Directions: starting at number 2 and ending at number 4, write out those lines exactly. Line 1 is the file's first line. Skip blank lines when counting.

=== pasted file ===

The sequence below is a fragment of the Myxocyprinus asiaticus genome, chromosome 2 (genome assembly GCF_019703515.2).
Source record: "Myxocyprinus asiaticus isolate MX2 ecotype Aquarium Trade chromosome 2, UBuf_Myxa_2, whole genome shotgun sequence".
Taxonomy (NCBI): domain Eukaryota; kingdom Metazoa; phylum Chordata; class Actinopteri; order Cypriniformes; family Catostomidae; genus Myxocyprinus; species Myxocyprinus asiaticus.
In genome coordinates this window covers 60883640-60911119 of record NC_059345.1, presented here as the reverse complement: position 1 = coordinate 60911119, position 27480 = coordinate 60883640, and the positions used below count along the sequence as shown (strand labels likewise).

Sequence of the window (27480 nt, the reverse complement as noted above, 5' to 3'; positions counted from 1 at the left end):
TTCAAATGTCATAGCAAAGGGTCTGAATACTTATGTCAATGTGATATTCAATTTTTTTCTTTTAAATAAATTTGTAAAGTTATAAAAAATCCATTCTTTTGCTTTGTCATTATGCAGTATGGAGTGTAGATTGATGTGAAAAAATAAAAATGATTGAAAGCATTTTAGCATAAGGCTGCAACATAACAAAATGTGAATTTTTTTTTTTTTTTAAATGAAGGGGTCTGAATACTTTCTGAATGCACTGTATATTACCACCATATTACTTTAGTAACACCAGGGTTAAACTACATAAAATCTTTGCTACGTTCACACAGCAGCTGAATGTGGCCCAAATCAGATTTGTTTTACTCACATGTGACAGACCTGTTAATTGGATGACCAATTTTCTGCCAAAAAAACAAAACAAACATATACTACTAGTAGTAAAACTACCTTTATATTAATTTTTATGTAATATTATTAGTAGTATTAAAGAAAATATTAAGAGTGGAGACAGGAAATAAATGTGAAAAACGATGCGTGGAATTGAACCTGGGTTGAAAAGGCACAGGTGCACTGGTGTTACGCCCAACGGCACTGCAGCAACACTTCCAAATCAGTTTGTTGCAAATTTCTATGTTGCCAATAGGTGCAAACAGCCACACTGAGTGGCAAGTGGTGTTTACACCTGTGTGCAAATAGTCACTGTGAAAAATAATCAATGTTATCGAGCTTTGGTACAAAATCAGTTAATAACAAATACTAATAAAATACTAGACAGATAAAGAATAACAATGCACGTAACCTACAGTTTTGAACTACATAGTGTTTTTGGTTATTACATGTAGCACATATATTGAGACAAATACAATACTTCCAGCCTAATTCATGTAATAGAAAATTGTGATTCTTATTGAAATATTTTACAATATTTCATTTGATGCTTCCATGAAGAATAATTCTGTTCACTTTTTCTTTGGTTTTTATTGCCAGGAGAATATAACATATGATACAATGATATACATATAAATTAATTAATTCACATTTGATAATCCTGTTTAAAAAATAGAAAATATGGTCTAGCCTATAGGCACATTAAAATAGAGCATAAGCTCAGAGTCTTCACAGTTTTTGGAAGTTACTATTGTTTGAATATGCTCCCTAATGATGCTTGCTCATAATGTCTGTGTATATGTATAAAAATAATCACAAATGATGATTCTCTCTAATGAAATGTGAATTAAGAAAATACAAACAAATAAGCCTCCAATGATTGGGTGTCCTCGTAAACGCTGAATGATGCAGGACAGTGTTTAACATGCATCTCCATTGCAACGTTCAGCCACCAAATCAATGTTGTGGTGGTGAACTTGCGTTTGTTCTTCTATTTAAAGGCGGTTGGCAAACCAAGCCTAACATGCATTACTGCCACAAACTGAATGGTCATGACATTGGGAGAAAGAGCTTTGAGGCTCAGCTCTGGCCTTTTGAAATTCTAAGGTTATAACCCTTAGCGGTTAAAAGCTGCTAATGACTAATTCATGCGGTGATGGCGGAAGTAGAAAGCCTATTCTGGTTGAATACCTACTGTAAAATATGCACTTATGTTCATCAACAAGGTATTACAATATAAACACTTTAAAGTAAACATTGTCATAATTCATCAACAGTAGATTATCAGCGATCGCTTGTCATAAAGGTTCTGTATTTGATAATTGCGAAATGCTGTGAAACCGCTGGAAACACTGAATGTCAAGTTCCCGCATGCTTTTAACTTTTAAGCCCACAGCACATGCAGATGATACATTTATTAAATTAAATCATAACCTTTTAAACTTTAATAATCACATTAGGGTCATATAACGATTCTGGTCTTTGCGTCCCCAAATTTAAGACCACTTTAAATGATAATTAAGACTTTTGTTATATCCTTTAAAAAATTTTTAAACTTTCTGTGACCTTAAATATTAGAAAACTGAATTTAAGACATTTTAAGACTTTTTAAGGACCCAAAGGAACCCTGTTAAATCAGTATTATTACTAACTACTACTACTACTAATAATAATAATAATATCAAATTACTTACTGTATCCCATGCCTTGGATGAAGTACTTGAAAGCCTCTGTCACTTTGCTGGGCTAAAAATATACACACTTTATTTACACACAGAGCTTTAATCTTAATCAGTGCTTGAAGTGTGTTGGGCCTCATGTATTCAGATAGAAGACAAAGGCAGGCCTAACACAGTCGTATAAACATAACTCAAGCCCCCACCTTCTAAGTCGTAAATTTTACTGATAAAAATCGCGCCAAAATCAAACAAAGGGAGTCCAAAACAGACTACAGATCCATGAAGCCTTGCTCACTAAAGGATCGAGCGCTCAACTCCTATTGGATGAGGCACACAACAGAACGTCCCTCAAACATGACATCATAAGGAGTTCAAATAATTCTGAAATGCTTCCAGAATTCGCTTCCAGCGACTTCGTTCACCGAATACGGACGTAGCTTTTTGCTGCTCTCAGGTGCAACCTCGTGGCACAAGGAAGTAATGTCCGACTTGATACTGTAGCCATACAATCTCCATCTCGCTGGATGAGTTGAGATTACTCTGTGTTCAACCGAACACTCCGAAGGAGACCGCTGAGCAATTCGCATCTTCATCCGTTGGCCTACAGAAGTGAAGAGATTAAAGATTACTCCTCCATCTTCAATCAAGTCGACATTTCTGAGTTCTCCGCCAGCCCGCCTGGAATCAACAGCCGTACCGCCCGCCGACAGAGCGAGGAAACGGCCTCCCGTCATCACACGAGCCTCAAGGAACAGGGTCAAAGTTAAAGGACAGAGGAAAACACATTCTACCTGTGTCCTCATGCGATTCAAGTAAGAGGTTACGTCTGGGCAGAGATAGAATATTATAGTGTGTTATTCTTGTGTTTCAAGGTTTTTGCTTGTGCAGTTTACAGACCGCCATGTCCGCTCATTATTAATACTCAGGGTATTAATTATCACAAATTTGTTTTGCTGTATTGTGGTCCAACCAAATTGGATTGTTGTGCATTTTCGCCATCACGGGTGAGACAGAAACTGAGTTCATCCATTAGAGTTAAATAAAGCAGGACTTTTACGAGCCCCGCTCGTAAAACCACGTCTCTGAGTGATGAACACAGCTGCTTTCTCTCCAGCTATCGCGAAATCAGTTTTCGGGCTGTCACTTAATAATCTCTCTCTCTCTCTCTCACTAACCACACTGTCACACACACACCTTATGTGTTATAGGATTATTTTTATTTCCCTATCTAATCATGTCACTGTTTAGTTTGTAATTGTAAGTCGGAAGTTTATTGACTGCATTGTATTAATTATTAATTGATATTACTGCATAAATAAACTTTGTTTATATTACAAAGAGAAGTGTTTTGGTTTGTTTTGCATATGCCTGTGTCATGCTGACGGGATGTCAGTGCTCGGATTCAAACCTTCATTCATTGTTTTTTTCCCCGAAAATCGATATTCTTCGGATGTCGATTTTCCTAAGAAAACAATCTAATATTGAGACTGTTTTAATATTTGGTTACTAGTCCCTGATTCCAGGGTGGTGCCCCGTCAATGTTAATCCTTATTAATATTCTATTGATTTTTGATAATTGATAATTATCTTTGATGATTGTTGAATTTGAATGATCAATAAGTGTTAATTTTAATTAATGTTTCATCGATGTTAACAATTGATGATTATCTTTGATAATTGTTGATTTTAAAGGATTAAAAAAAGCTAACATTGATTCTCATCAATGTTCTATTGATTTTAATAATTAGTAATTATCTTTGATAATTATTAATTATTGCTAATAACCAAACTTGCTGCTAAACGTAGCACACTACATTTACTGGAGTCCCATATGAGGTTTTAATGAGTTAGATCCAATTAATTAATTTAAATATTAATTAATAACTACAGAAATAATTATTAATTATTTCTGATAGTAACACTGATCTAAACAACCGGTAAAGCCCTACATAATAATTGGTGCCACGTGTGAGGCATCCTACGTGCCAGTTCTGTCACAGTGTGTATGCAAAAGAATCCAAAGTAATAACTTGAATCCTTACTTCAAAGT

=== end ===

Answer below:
Source record: "Myxocyprinus asiaticus isolate MX2 ecotype Aquarium Trade chromosome 2, UBuf_Myxa_2, whole genome shotgun sequence".
Taxonomy (NCBI): domain Eukaryota; kingdom Metazoa; phylum Chordata; class Actinopteri; order Cypriniformes; family Catostomidae; genus Myxocyprinus; species Myxocyprinus asiaticus.
In genome coordinates this window covers 60883640-60911119 of record NC_059345.1, presented here as the reverse complement: position 1 = coordinate 60911119, position 27480 = coordinate 60883640, and the positions used below count along the sequence as shown (strand labels likewise).